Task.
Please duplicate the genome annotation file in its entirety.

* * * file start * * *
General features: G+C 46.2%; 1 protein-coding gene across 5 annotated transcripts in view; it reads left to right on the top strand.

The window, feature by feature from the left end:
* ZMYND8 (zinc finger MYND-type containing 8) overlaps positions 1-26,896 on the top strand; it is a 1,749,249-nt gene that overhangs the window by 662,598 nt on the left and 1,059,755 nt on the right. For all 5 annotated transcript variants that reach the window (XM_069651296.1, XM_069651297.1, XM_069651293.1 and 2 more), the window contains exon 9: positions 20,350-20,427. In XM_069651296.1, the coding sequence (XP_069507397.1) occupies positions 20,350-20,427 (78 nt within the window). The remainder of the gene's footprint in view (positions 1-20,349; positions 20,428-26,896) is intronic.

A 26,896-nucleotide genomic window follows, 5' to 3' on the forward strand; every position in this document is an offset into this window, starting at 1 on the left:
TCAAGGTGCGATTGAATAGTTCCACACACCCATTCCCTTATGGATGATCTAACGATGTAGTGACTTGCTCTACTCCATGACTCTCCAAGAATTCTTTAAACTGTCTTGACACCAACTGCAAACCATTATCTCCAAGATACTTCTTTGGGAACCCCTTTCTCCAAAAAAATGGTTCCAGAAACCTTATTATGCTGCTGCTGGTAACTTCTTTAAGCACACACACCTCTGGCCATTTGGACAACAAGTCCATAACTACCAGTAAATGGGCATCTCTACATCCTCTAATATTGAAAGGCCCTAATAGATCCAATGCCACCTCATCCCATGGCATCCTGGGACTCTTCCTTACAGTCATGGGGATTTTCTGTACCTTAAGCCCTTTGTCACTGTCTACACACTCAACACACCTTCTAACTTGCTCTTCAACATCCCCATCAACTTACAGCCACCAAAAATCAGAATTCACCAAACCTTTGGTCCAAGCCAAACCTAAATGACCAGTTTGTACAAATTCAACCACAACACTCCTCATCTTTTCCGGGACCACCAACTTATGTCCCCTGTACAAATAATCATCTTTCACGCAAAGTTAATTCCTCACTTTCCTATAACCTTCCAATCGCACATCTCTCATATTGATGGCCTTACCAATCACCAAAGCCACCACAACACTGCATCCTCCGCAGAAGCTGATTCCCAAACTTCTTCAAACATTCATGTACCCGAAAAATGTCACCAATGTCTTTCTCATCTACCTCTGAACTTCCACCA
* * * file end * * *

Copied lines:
General features: G+C 46.2%; 1 protein-coding gene across 5 annotated transcripts in view; it reads left to right on the top strand.

The window, feature by feature from the left end:
* ZMYND8 (zinc finger MYND-type containing 8) overlaps positions 1-26,896 on the top strand; it is a 1,749,249-nt gene that overhangs the window by 662,598 nt on the left and 1,059,755 nt on the right. For all 5 annotated transcript variants that reach the window (XM_069651296.1, XM_069651297.1, XM_069651293.1 and 2 more), the window contains exon 9: positions 20,350-20,427. In XM_069651296.1, the coding sequence (XP_069507397.1) occupies positions 20,350-20,427 (78 nt within the window). The remainder of the gene's footprint in view (positions 1-20,349; positions 20,428-26,896) is intronic.

A 26,896-nucleotide genomic window follows, 5' to 3' on the forward strand; every position in this document is an offset into this window, starting at 1 on the left:
TCAAGGTGCGATTGAATAGTTCCACACACCCATTCCCTTATGGATGATCTAACGATGTAGTGACTTGCTCTACTCCATGACTCTCCAAGAATTCTTTAAACTGTCTTGACACCAACTGCAAACCATTATCTCCAAGATACTTCTTTGGGAACCCCTTTCTCCAAAAAAATGGTTCCAGAAACCTTATTATGCTGCTGCTGGTAACTTCTTTAAGCACACACACCTCTGGCCATTTGGACAACAAGTCCATAACTACCAGTAAATGGGCATCTCTACATCCTCTAATATTGAAAGGCCCTAATAGATCCAATGCCACCTCATCCCATGGCATCCTGGGACTCTTCCTTACAGTCATGGGGATTTTCTGTACCTTAAGCCCTTTGTCACTGTCTACACACTCAACACACCTTCTAACTTGCTCTTCAACATCCCCATCAACTTACAGCCACCAAAAATCAGAATTCACCAAACCTTTGGTCCAAGCCAAACCTAAATGACCAGTTTGTACAAATTCAACCACAACACTCCTCATCTTTTCCGGGACCACCAACTTATGTCCCCTGTACAAATAATCATCTTTCACGCAAAGTTAATTCCTCACTTTCCTATAACCTTCCAATCGCACATCTCTCATATTGATGGCCTTACCAATCACCAAAGCCACCACAACACTGCATCCTCCGCAGAAGCTGATTCCCAAACTTCTTCAAACATTCATGTACCCGAAAAATGTCACCAATGTCTTTCTCATCTACCTCTGAACTTCCACCA